I got invited by a Tutor of mine to join a social networking site called indigenous artists.ning.com, as I was looking around the site I discovered that it was a D.I.Y networking site. From here, I decided to see what would happen if I started Inkteraction not really expecting much from it. Next thing you know, we have just under 5,ooo members from all corners of the earth.
Being involved with Melanie Yazzie in print portfolios, I loved how this gathered printmakers together from around the world. I often open my portfolios of prints and spend time admiring all the hard work that printmakers put in to each and every print. This was one of the main motivating factors in starting Inkteraction, so we can all constantly share with each other photos of new works, events, residencies etc. The list goes on.

Yazzie: What issues that are important to you? How can we learn more about who you are?

Issues in my work which are very important include language revival, living in the city & maintaining connections to your ancestral homeland, family, identity, change, and the cyclical nature of seasons and life and Celebration of Matariki - the Maori New Year (Mid June-July).

Im finding that the more prints I create, the more I discover about my own needs and desires culturally & aesthetically. I am currently working on a body of new works for a special show coming up in June of this year.

Entitled Motunei, this is my first exhibition at such a nationally recognised establishment. I have been a bit on edge lately because its such a huge deal for me, which is a good thing because its pushing me in terms of ideas and scale of works. The size of the printed mixed media works will range in size from 1400mm x 2000mm to 750mm x 500mm. I usually work on a much smaller scale, around 297mm x 420mm.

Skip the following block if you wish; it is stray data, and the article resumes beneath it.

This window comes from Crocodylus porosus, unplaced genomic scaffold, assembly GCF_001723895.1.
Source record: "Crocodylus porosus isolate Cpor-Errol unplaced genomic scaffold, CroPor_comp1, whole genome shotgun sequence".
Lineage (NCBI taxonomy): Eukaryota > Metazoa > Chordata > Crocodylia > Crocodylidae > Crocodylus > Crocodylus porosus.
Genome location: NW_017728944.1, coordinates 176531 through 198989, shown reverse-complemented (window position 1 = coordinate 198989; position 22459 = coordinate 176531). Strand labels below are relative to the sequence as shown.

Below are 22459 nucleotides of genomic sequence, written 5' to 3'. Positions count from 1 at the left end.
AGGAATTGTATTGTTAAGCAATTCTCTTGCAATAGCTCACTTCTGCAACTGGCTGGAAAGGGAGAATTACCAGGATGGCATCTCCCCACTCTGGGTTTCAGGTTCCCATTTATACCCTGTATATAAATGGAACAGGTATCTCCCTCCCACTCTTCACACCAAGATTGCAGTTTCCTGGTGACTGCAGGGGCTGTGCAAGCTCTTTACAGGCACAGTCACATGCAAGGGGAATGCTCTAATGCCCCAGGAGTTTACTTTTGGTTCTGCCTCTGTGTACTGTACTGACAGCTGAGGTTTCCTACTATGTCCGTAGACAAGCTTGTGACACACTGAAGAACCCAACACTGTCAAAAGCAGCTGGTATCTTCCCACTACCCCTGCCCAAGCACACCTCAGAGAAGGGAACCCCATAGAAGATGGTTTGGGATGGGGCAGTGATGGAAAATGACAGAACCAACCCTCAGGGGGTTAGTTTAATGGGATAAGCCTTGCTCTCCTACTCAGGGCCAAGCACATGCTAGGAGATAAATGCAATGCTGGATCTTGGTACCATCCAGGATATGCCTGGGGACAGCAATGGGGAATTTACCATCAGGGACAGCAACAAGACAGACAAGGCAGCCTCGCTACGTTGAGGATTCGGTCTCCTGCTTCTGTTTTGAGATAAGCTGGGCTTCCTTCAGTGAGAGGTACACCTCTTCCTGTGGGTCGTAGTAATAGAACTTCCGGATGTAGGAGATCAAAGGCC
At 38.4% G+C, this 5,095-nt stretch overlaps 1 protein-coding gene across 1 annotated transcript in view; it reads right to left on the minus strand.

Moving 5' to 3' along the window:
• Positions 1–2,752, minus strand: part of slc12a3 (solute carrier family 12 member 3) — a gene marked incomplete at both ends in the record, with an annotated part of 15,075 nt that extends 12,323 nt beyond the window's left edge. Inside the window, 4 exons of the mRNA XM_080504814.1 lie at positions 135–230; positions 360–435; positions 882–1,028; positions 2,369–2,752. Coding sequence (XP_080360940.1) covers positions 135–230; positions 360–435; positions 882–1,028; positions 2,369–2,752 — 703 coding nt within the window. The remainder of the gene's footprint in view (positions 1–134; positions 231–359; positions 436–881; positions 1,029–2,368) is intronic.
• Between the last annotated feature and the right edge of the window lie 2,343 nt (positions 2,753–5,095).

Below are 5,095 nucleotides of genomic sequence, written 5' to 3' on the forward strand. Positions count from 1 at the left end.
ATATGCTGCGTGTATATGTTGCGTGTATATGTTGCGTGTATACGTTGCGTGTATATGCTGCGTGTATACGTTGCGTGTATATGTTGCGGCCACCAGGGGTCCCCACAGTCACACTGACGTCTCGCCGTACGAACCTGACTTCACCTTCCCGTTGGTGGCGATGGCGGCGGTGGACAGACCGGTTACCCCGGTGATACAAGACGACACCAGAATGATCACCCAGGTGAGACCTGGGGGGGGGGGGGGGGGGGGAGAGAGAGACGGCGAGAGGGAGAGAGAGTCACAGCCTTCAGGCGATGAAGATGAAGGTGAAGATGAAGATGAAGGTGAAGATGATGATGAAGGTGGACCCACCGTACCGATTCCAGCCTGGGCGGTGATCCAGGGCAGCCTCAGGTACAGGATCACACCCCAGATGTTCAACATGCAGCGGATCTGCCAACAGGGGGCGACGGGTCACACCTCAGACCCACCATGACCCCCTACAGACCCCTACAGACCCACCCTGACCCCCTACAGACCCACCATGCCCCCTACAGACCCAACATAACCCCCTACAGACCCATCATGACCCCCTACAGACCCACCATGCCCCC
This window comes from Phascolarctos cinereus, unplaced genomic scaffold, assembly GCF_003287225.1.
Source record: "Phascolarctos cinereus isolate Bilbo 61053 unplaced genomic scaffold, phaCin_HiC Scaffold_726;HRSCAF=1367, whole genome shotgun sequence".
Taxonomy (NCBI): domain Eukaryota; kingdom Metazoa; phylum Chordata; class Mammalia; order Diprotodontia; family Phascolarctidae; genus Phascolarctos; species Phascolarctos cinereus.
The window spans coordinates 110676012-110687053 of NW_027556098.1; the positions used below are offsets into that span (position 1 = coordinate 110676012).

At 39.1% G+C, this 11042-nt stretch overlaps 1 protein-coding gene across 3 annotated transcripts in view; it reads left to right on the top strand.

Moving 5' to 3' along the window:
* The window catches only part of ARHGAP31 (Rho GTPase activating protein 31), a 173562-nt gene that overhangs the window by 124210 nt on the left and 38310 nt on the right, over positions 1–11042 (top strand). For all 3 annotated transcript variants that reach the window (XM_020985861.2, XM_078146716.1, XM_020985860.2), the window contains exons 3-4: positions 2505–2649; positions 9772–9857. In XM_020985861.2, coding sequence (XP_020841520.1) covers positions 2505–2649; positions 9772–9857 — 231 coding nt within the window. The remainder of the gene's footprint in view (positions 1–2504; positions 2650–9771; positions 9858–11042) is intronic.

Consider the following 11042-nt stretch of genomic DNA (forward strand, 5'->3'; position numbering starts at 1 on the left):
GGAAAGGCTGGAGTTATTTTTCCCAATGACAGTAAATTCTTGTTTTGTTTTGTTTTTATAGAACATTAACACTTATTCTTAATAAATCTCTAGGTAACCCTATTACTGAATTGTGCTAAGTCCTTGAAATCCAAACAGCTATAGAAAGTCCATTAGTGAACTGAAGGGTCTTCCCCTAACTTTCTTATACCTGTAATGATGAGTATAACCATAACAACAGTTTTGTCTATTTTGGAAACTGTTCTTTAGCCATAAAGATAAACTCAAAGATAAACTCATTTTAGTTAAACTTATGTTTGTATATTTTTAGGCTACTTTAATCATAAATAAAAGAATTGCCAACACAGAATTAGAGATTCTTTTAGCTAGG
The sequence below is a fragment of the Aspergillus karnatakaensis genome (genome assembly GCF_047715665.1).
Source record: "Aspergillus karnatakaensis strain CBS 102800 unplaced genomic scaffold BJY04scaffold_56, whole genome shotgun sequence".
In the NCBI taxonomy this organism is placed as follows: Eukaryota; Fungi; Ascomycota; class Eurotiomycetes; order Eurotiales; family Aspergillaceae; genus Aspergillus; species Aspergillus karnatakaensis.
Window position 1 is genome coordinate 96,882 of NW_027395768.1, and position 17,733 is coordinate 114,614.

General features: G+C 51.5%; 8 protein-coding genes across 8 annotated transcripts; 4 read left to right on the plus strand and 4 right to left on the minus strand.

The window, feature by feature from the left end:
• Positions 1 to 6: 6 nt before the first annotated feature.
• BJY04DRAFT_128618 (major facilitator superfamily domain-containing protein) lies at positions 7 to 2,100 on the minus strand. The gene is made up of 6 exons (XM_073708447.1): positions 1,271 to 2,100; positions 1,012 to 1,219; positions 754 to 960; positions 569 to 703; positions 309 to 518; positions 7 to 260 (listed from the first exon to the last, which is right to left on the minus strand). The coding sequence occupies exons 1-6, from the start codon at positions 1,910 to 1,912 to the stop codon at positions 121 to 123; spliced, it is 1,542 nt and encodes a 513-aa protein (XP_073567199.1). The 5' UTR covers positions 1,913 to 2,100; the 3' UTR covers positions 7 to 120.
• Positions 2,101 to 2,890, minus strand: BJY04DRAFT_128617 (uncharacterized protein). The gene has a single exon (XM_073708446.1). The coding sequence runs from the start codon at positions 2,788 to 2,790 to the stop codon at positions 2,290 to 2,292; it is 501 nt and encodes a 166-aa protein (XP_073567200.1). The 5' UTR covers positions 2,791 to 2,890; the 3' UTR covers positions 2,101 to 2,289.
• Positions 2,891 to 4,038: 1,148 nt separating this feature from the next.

Motunei: Cerisse Palalagi
Deane Gallery
18 June – 12 September 2010


'Motunei'. In Niuean language it means, 'from this land'. I am part Maori and part Niuean, this is more of a comment on me having blood ties with both Tangata whenua( Indigenous to New Zealand) and Pacific Islander, Niuean ancestry.

Customary practices and contemporary methodologies; this is the pivotal statement in a new series of art works by Cerisse Palalagi. Of both Niuean and Māori (Ngāti Pikiao) descent Palalagi refers to the customary art making practices of her Polynesian forebears as a form of coding which relayed information about the natural and social environment of her ancestors. Following this ideology she poses the proposition that in the age of fibre-optic telecommunications, cell phones and social networking sites that ‘text’ language is now a valid contemporary form of coding. A code which she says “is increasingly becoming the choice of a new generation”. Utilising the distinctive and beautiful painted traditions of Niuean hiapo bark cloth art Palalagi provides a voice for the ‘Bebo’ and ‘Facebook’ generation, and in particular explores how young pacific people have embraced this coding in order to communicate with their friends and family all over the pacific.

'Motunei' will take place at The City Gallery Wellington, Wellington being the capital of N.Z.


As a contributing member of GrapevineInk, what do you want to see come out of the collective? How can we build a strong international network?

We can build a strong network by having regular contact with each other through artist exchanges, residencies, and print portfolios. Maybe even using Skype and MSN chat for direct communication.
The U.S has such a strong following within the world of printmaking and I envy this a lot. I really want to help be a part of a collective that can push print to the foreground of the arts realm here in Aotearoa ,New Zealand. I have much to gain from GrapevineInk and all members involved, inspiring!